“Stephen Colbert’s takedown of Bill O’Reilly’s Killing Jesus is one of the most scathing and hilarious criticisms of the book yet,” writes media critic Teri Schwartz.
On “The Colbert Report,” the comedian host pretended to defend O’Reilly, calling him his mentor. “As a Catholic, Bill believes in the Trinity,” Colbert joked, treading awfully close to blasphemy. “In this case, the father, the son and the holy ghostwriter.”
Comedian Stephen Colbert
“Bill knows he is simply God’s humble servant,” Colbert told his audience, showing a media clip where O’Reilly said he is simply one of many who have been blessed by God. Colbert went on to joke that the Almighty actually came to him first with the idea for Killing Jesus, but that Colbert declined. He then told his audience that he actually was the one who whispered the idea into O’Reilly’s ear at night.
What about O’Reilly’s claim on “60 Minutes” of extraordinary insights, particularly a claim that Jesus would have been unable to speak while on the cross – which contradicts the biblical account? Colbert noted: “This is O’Reilly claiming that his book about God is more factually accurate than God’s book about God.”
“The Holy Spirit may have inspired Killing Jesus,” quipped theologian Candida Moss, in a special column on CNN’s website, “but he didn’t fact-check it.”
It’s “the best-selling book in the world right now. But it’s far from flawless,” writes Moss, a professor of New Testament and early Christianity at the University of Notre Dame. She is no stranger to controversy as the author of The Myth of Persecution, claiming Christians haven’t been mistreated all that badly over the years. Apparently she isn’t alarmed by the idea of being fed to lions in the Coliseum, gunned down by militant Islamists in Sudan or Nigeria, or being targeted by police in Pakistan, China or Iran.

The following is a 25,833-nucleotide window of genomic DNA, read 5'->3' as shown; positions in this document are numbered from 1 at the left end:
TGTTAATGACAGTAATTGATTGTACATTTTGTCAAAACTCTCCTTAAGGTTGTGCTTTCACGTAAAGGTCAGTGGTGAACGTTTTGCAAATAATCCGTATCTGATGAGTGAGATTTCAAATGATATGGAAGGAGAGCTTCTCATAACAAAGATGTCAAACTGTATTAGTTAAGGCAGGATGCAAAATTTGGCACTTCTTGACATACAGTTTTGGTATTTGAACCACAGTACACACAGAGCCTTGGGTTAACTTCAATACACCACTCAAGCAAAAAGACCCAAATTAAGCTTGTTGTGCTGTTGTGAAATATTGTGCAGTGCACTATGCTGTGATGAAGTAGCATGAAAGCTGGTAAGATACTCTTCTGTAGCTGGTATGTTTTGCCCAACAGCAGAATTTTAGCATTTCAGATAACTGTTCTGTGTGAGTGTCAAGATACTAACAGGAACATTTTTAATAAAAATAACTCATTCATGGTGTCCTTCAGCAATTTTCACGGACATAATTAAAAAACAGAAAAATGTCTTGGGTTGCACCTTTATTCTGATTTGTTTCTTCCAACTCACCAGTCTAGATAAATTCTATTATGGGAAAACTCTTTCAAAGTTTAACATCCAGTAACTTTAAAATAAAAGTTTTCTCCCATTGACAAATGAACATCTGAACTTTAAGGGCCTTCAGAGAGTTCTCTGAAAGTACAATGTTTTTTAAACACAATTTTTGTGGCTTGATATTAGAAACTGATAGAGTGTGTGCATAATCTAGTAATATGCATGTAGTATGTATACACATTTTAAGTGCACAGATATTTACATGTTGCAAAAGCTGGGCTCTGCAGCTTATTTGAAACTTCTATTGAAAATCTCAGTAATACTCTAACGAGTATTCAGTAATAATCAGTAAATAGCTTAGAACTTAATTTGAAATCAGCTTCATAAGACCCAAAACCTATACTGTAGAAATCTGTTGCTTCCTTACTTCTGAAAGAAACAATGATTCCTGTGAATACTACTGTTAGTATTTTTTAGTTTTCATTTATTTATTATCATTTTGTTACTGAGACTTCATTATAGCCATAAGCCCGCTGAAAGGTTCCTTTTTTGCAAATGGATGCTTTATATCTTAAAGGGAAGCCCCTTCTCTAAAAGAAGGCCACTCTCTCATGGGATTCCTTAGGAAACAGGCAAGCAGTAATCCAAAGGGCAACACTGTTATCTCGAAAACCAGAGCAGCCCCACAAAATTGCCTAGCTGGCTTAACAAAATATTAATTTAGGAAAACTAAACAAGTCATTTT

Among her odd complaints with Killing Jesus is her assertion that Roman historians didn’t always get the facts right and O’Reilly shouldn’t have relied on them so heaveily. Well, they were on the scene. Now, 2,000 years later, it’s a little gutsy to believe we have a better perspective – unless we want to assert that O’Reilly was, indeed, divinely inspired and didn’t need to cite any sources.
Going down a list, she claims that contrary to O’Reilly’s book, the Apostle Paul was not a Christian. That’s an interesting claim, considering that Paul wrote most of the New Testament and is credited with spreading the faith as the first missionary – establishing churches throughout the known world of his day, then dying a martyr.
Bill O’Reilly and his new book
She is offended by O’Reilly’s statement that Paul was “a former Pharisee who became a convert to Christianity.” No, claims Moss. “Paul was not a Christian; he was a Jew who moved from one branch of Judaism to another. He never uses the word Christian. It seems that the early members of the Jesus movement referred to themselves as followers of ‘the Way.’” That would seem to be splitting hairs. Perhaps she would like to debate how many angels can dance on the tip of a needle.
Of course, O’Reilly knows controversy sells books and has fanned the flames – claiming that the media is targeting him because of his faith.
But even though he protesteth too much, one wonders. Why didn’t he come under such criticism when his topics were merely conservative politics and dead presidents?